It is important to call vets and other healthcare professionals prior to any appointment. They will undertake a risk assessment to decide whether a visit is necessary and possible. If they do attend your horse, they may ask you to put additional measures put in place such as tying the horse up rather than having it held (where this is safe to do) and providing hand washing facilities.

Phone consultations may be an option. If you arrange a phone consultation with your vet it can be helpful to have to hand as much information as you can (e.g., your horse’s temperature, respiration rate, and heart rate). Photographs of the problem area (e.g., a wound or swelling) may also be helpful.

Planning ahead

It is important to plan ahead in case you suddenly become ill or have to self-isolate.

Prepare a ‘care plan’ for your horse that includes:

  • What feed (if any) they receive
  • Their current daily routine
  • Where key items are kept
  • Contact details for your vet, farrier, and insurance company
  • Your wishes about referral, euthanasia, etc., in case you are not contactable during an emergency

Always have enough hay, medication, and other provisions for your horse to last a fortnight.

If you are looking after someone else’s horse, make sure you have the details listed above.

What to do if you have symptoms of Covid-19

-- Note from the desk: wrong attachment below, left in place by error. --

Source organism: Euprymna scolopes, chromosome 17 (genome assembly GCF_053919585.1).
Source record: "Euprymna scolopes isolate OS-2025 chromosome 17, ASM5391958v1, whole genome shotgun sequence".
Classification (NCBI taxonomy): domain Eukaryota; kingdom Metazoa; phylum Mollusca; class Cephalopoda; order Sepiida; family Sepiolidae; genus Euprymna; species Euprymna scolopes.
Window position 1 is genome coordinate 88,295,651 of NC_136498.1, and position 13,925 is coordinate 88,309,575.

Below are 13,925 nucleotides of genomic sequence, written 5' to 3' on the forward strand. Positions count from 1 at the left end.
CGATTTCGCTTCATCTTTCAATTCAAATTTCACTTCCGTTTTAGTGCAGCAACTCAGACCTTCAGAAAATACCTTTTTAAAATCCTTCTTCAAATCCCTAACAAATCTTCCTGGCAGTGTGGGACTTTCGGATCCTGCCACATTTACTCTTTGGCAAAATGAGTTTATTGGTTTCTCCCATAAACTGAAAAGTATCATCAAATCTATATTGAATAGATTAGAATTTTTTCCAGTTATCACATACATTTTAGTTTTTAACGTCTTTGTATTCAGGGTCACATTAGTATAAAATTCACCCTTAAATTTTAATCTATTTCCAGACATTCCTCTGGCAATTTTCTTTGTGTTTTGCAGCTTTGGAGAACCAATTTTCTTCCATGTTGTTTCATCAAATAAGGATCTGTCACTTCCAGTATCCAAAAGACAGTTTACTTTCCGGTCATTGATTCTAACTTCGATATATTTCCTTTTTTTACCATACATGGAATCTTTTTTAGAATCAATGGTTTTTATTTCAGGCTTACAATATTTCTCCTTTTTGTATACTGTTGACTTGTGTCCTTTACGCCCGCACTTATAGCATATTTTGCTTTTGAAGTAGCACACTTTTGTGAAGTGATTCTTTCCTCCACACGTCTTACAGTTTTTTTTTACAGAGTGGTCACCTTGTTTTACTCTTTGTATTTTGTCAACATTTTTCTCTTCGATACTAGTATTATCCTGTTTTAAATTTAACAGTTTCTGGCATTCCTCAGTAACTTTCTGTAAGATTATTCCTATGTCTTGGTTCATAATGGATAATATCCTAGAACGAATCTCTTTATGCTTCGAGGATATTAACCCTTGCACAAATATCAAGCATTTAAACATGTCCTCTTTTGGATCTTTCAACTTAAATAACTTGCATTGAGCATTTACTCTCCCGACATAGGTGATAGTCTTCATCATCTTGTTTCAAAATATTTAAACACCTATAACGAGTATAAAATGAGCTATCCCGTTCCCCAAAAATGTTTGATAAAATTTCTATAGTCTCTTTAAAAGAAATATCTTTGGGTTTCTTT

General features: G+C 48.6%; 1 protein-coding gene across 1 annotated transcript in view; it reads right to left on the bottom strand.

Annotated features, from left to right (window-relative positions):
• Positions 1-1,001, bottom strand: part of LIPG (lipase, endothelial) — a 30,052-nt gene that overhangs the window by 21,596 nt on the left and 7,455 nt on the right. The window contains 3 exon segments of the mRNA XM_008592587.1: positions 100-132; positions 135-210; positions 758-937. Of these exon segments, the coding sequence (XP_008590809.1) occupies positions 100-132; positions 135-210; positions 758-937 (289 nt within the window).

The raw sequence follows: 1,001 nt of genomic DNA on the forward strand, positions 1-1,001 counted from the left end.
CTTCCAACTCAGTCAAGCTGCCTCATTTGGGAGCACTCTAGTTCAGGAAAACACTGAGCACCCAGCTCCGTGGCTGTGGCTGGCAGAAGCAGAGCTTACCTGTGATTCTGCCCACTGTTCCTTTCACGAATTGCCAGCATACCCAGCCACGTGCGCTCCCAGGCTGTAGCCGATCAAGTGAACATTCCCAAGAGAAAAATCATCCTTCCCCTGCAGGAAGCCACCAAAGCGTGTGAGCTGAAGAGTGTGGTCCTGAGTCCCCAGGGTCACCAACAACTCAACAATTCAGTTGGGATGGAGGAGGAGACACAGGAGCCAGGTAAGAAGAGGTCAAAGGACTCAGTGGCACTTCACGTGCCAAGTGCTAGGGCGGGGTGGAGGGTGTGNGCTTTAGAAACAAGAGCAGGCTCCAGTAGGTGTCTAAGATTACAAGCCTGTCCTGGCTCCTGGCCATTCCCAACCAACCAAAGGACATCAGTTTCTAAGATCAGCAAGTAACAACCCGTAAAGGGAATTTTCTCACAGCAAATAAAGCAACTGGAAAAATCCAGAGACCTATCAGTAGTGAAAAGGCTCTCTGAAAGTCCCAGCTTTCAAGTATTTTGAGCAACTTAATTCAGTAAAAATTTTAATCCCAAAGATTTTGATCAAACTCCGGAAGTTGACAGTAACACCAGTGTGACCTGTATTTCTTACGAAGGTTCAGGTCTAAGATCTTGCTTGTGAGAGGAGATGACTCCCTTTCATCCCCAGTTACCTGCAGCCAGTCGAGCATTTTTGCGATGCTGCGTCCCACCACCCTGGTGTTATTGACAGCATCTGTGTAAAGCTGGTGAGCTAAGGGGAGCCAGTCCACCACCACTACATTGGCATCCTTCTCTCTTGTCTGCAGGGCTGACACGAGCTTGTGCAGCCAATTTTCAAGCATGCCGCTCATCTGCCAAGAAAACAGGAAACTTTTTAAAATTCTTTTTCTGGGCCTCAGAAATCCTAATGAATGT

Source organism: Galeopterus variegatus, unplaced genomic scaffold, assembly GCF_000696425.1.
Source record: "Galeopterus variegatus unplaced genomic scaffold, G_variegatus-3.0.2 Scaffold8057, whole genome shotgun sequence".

If you develop symptoms such as a high temperature, a new continuous cough, or a loss (or change) in your sense of taste or smell, current government guidance is that you must get a coronavirus test as soon as possible.

If you keep your horse at home and you feel well enough, you can care for them yourself as long as you will not come into contact with anyone else.

If you keep your horse away from home, they must be looked after by someone else until it is safe for you to leave your home. In this situation, your care plan will be vital.

If there is no-one else to look after your horse, contact your Local Authority (or the SSPCA if you live in Scotland) and tell them that you are unable to attend a horse in your care. They should be able to advise you on local charities or organisations that can assist.

Returning from abroad

If you have returned to the UK from abroad, you need to follow government guidelines. It is likely that you will need to self-isolate for up to 10 days after your return. You will not be able to care for your horse yourself until your self-isolation period is over. If you develop coronavirus symptoms while you are self-isolating, you should follow government guidance. Further details of the government’s travel advice can be found here.

Now, more than ever, it is important for us all to follow the guidelines on hygiene, social distancing, and self-isolation, whilst providing our horses with the care they need.


Horses are starving in Senegal

Climate change is causing Senegal’s working horses and donkeys enormous suffering. Will you help us reach them?

Enjoy reading stories like this?

Join over 55,000 other horse lovers and sign up for our email newsletter

A close up of a users hand whilst they navigate the World Horse Welfare website on a smart phone
Follow our story on social networks